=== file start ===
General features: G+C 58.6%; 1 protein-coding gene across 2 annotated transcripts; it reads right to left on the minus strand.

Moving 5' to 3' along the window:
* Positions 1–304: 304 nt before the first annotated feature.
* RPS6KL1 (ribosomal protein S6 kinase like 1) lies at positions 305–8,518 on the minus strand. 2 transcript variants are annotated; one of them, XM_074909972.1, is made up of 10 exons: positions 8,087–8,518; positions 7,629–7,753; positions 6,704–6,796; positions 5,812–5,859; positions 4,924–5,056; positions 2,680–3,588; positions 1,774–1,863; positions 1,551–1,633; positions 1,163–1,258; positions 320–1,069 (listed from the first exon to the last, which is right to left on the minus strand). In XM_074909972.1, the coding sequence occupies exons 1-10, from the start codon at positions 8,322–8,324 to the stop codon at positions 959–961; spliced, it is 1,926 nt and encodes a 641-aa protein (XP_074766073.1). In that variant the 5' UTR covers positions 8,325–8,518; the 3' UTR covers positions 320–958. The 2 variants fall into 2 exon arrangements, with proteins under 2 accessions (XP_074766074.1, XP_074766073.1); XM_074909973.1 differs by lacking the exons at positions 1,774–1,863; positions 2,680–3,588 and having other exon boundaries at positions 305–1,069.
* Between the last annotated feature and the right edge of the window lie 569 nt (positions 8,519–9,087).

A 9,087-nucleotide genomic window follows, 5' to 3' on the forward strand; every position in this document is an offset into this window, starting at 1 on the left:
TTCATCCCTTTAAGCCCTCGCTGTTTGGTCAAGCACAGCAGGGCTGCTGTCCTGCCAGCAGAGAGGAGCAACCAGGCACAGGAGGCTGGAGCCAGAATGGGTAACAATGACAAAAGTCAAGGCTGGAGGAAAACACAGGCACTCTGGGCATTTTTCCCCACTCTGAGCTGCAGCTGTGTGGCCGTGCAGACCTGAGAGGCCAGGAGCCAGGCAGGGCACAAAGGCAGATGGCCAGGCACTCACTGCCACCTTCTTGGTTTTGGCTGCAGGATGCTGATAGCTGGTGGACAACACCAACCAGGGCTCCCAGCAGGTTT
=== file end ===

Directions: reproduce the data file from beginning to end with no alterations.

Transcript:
General features: G+C 58.6%; 1 protein-coding gene across 2 annotated transcripts; it reads right to left on the minus strand.

Moving 5' to 3' along the window:
* Positions 1–304: 304 nt before the first annotated feature.
* RPS6KL1 (ribosomal protein S6 kinase like 1) lies at positions 305–8,518 on the minus strand. 2 transcript variants are annotated; one of them, XM_074909972.1, is made up of 10 exons: positions 8,087–8,518; positions 7,629–7,753; positions 6,704–6,796; positions 5,812–5,859; positions 4,924–5,056; positions 2,680–3,588; positions 1,774–1,863; positions 1,551–1,633; positions 1,163–1,258; positions 320–1,069 (listed from the first exon to the last, which is right to left on the minus strand). In XM_074909972.1, the coding sequence occupies exons 1-10, from the start codon at positions 8,322–8,324 to the stop codon at positions 959–961; spliced, it is 1,926 nt and encodes a 641-aa protein (XP_074766073.1). In that variant the 5' UTR covers positions 8,325–8,518; the 3' UTR covers positions 320–958. The 2 variants fall into 2 exon arrangements, with proteins under 2 accessions (XP_074766074.1, XP_074766073.1); XM_074909973.1 differs by lacking the exons at positions 1,774–1,863; positions 2,680–3,588 and having other exon boundaries at positions 305–1,069.
* Between the last annotated feature and the right edge of the window lie 569 nt (positions 8,519–9,087).

A 9,087-nucleotide genomic window follows, 5' to 3' on the forward strand; every position in this document is an offset into this window, starting at 1 on the left:
TTCATCCCTTTAAGCCCTCGCTGTTTGGTCAAGCACAGCAGGGCTGCTGTCCTGCCAGCAGAGAGGAGCAACCAGGCACAGGAGGCTGGAGCCAGAATGGGTAACAATGACAAAAGTCAAGGCTGGAGGAAAACACAGGCACTCTGGGCATTTTTCCCCACTCTGAGCTGCAGCTGTGTGGCCGTGCAGACCTGAGAGGCCAGGAGCCAGGCAGGGCACAAAGGCAGATGGCCAGGCACTCACTGCCACCTTCTTGGTTTTGGCTGCAGGATGCTGATAGCTGGTGGACAACACCAACCAGGGCTCCCAGCAGGTTT